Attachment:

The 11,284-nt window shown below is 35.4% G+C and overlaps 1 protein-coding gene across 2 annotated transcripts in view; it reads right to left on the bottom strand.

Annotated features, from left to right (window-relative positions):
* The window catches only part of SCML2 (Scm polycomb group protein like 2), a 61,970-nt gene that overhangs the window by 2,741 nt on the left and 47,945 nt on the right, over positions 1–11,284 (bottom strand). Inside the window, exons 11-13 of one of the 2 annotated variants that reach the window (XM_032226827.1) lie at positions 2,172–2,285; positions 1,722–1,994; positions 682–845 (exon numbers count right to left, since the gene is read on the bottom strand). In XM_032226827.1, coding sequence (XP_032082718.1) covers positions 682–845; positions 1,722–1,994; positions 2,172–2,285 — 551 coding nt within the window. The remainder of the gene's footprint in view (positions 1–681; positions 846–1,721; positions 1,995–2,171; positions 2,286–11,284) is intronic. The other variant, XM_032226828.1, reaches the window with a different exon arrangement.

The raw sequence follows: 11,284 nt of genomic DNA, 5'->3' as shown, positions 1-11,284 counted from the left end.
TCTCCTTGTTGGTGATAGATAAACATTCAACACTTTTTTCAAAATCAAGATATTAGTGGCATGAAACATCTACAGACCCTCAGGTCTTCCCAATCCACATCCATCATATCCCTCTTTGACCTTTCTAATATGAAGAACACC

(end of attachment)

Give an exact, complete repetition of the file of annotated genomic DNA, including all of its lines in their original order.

The 11,284-nt window shown below is 35.4% G+C and overlaps 1 protein-coding gene across 2 annotated transcripts in view; it reads right to left on the bottom strand.

Annotated features, from left to right (window-relative positions):
* The window catches only part of SCML2 (Scm polycomb group protein like 2), a 61,970-nt gene that overhangs the window by 2,741 nt on the left and 47,945 nt on the right, over positions 1–11,284 (bottom strand). Inside the window, exons 11-13 of one of the 2 annotated variants that reach the window (XM_032226827.1) lie at positions 2,172–2,285; positions 1,722–1,994; positions 682–845 (exon numbers count right to left, since the gene is read on the bottom strand). In XM_032226827.1, coding sequence (XP_032082718.1) covers positions 682–845; positions 1,722–1,994; positions 2,172–2,285 — 551 coding nt within the window. The remainder of the gene's footprint in view (positions 1–681; positions 846–1,721; positions 1,995–2,171; positions 2,286–11,284) is intronic. The other variant, XM_032226828.1, reaches the window with a different exon arrangement.

The raw sequence follows: 11,284 nt of genomic DNA, 5'->3' as shown, positions 1-11,284 counted from the left end.
TCTCCTTGTTGGTGATAGATAAACATTCAACACTTTTTTCAAAATCAAGATATTAGTGGCATGAAACATCTACAGACCCTCAGGTCTTCCCAATCCACATCCATCATATCCCTCTTTGACCTTTCTAATATGAAGAACACC